Canine Bladder Spasms: Urge Incontinence in Dogs

Bladder spasms are one of many different reasons for canine incontinence in either gender. Dogs that are older often develop weakened bladder muscles and consequently have a more difficult time retaining their urine. Their incontinence may be frequent or rare, and it may be as limited as a few drops of urine or as extensive as a full bladder. Recognizing the cause of your pet's incontinence will help you to better be able to both treat and deal with the issue.

Causes of Urge Incontinence

Urge incontinence is a form that specifically relates to a sudden and immediate need to urinate. This is generally not an issue when it arises in humans, as we have access to bathrooms at our disposal. However, when the same sensation comes up for a dog, he or she does not always have immediate access to an appropriate place to urinate. The result is that, if the dog is unable to control his or her bladder and also unable to get outside or to an appropriate place, incontinence may get the best of him or her.

Urge incontinence arises because of bladder spasms and other unusual workings of the bladder. These spasms often develop in older pets and are simply a result of the muscles weakening and changing. In other cases, bladder spasms may happen after a surgery such as spaying or neutering. If you notice your younger pet having urge incontinence issues, this may be the cause.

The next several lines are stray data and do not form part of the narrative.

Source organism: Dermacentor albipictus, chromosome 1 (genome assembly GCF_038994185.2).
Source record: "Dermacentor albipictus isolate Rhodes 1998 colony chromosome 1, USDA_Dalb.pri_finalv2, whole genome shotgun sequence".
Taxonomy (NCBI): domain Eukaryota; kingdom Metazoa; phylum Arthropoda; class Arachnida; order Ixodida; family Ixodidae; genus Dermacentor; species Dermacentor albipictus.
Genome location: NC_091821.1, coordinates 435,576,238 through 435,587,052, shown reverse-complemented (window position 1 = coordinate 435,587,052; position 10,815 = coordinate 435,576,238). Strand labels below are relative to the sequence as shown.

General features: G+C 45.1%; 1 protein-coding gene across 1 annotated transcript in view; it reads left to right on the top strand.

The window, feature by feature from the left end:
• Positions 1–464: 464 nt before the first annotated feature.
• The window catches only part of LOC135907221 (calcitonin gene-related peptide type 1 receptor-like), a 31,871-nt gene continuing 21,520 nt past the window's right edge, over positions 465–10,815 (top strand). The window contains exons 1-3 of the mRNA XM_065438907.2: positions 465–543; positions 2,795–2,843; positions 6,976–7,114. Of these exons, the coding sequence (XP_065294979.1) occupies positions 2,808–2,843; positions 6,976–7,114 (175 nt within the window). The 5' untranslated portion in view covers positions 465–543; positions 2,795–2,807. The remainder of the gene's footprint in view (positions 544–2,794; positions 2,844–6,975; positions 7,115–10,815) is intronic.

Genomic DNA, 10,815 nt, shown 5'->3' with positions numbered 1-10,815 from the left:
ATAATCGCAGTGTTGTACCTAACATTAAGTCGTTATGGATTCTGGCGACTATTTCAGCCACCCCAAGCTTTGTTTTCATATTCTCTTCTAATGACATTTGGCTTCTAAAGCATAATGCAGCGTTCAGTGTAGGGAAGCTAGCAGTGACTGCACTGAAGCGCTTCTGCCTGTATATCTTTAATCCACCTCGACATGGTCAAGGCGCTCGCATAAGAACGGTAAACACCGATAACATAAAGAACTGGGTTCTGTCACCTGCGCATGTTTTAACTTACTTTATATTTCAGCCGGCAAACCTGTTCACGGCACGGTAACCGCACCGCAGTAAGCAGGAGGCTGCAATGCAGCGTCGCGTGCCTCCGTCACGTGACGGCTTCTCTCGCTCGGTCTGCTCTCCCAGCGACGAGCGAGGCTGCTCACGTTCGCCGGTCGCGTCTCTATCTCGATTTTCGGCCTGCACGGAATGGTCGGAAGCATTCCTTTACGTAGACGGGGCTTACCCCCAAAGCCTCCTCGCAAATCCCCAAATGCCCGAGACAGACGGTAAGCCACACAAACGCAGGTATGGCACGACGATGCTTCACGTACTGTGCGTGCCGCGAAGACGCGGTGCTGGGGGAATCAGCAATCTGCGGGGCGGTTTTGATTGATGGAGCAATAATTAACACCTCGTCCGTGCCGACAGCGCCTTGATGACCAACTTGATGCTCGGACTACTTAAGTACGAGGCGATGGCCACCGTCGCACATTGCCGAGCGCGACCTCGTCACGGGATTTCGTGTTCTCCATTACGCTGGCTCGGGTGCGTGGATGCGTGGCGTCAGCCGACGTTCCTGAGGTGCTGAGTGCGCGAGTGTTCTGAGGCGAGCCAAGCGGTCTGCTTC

Identifying Incontinence in Your Pet

Typically, incontinence will be relatively easy to identify in your pet. However, most dogs will realize that they will be admonished for urinating inside of the house, and may go to efforts to hide their actions from any humans who are present. Therefore, it's more likely that you'll see spots of urine around the house than that you'll actually catch your dog in the act of urinating. Pay careful attention to your pet if he or she spends a lot of time standing by the door and asking to go outside. You may also notice a change in your pet's drinking habits. If you recognize any potential signs of incontinence in your dog, take him or her in to the vet immediately for a physical examination.

Dealing with Incontinence

The two primary ways of dealing with incontinence are medical treatments and behavioral adjustments. Drugs like Prion are designed to strengthen bladder muscles and allow your pet additional control over his urinary function. Making the backyard or other area where your pet goes to urinate more easliy accessible to him, when the situation is appropriate, is a good way of providing your pet with an alternative to urinating on the floor of your home.

Ask your vet for additional advice and information on how to identify, diagnose and treat your pet's bladder spasms through other means as well. Other treatment options may be available.